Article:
Preprints
https://doi.org/10.5194/hess-2022-404
https://doi.org/10.5194/hess-2022-404
 
20 Dec 2022
20 Dec 2022
Status: this preprint is currently under review for the journal HESS.

Beyond precipitation: diversity of drivers of high river flows in European near-natural catchments

Manal Lam'barki1,, Wantong Li1,, Sungmin O2, Chunhui Zhan1, and Rene Orth1 Manal Lam'barki et al.
  • 1Department of Biogeochemical Integration, Max Planck Institute for Biogeochemistry, Jena, 07745, Germany
  • 2Department of Climate and Energy System Engineering, Ewha Womans University, Seoul, South Korea
  • These authors contributed equally to this work.

Abstract. High streamflow in rivers can lead to flooding, which may have severe impacts on economy, society and ecosystems. Therefore it is imperative to understand their underlying physical mechanisms. Previous research has illustrated the relevance of several hydrological drivers, such as precipitation, snowmelt and soil moisture. However, the relative importance of these drivers compared with each other is unclear. Moreover, the role of vegetation-related drivers is not well studied. In this study, we focus on high river flows and consider a comprehensive set of potential drivers and analyze their relative importance. This is done with streamflow observations from over 250 near-natural catchments located across Europe during 1984–2007, which are matched with driver data from various observation-based sources. Not surprisingly, we find that precipitation is the most relevant driver of high river flows in most catchments. In addition, and more interestingly, we show that next to precipitation a diversity of other drivers is relevant for high flows, including shallow soil moisture, deep soil moisture, snowmelt, evapotranspiration and leaf area index. These non-precipitation drivers tend to be even more relevant for more extreme high flows. The relative importance of most considered drivers is similar across daily, weekly and monthly time scales. The spatial patterns of the relevance of precipitation, snowmelt and soil moisture for supporting high river flows are controlled by vegetation types and terrain characteristics, while climate and basin area are less important. By analyzing a comprehensive selection of drivers of high river flow in a powerful framework which accounts for co-linearities between drivers, this study advances the understanding of flood generation processes and informs respective model development.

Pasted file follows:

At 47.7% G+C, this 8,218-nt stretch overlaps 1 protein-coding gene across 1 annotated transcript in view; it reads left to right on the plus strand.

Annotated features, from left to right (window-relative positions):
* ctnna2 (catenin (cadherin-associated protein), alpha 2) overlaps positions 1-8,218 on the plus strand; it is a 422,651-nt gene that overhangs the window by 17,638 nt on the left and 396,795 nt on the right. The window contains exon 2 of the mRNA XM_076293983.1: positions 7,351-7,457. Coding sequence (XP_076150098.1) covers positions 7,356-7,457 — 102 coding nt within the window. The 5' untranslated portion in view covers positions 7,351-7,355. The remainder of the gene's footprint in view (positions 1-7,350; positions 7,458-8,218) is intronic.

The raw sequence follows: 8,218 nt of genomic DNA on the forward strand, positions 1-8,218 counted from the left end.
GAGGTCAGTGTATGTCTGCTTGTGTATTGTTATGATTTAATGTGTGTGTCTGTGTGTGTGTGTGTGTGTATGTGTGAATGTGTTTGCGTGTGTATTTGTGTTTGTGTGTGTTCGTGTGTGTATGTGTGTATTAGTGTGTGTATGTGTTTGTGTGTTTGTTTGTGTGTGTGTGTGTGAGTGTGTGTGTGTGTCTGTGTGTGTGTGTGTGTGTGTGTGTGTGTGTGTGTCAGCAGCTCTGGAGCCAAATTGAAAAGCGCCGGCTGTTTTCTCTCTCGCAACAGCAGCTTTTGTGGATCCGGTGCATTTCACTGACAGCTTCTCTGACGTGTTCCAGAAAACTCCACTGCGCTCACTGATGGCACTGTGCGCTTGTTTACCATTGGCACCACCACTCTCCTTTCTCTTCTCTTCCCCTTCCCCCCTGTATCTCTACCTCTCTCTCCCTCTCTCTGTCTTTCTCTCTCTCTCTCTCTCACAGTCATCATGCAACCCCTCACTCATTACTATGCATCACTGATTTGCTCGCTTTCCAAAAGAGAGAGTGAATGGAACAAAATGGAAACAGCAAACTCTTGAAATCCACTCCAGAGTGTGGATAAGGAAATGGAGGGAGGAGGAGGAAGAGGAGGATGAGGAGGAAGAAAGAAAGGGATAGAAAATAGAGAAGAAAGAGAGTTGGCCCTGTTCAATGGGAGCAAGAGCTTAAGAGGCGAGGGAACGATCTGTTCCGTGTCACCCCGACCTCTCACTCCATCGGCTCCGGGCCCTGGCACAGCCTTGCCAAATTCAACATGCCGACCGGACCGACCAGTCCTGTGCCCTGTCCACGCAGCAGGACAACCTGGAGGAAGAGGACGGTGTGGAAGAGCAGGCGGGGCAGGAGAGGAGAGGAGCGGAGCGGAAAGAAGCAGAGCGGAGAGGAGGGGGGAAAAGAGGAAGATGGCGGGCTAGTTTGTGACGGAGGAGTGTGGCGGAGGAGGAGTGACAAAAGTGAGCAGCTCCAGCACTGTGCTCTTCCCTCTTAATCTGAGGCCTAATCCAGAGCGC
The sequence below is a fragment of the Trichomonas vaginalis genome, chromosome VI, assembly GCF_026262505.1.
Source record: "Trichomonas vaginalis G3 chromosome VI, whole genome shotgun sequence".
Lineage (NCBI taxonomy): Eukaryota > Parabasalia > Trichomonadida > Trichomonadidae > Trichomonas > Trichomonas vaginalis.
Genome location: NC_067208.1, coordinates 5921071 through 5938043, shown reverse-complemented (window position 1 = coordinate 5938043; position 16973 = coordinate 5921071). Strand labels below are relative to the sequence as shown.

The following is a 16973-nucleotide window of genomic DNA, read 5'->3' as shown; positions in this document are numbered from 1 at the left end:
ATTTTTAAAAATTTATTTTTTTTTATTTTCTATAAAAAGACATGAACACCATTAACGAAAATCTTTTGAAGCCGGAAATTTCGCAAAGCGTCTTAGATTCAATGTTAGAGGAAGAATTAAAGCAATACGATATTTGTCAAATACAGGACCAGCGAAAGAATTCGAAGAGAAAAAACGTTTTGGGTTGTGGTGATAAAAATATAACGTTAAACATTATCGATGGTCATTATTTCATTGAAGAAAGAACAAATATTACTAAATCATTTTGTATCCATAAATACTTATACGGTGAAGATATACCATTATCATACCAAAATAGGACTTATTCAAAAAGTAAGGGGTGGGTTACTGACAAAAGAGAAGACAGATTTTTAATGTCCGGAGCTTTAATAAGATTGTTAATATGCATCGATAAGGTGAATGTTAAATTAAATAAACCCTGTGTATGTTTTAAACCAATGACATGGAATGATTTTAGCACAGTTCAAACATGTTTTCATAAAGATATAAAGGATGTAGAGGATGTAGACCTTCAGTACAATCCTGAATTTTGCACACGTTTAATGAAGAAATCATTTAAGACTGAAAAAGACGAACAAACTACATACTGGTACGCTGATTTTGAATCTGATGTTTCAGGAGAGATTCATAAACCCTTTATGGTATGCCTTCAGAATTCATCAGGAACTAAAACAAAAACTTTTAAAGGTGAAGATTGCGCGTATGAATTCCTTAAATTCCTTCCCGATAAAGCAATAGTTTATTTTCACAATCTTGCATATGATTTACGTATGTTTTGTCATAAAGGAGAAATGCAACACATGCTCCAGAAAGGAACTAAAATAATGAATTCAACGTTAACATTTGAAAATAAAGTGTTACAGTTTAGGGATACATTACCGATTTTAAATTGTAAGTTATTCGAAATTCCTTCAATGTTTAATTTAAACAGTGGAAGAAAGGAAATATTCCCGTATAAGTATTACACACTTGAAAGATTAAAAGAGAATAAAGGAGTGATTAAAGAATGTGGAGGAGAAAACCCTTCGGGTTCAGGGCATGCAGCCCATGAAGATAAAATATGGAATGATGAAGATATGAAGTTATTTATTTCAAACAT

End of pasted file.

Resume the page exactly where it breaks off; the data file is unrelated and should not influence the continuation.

Manal Lam'barki et al.

Status: open (until 16 Feb 2023)

Comment types: AC – author | RC – referee | CC – community | EC – editor | CEC – chief editor | : Report abuse
  • RC1: 'Comment on hess-2022-404', Anonymous Referee #1, 10 Jan 2023 reply
  • RC2: 'Comment on hess-2022-404', Anonymous Referee #2, 01 Feb 2023 reply

Manal Lam'barki et al.

Manal Lam'barki et al.

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Short summary
We investigate the main drivers of high river flows in near-natural European catchments. While there are a lot of previous research in this area, the understanding of the relative relevance of high flow drivers other than precipitation is understudied. We find that the secondary drivers of high river flows are very diverse and become more relevant for more extreme events. This illustrates the necessity of flood management by considering a multitude of drivers in the context of climate change.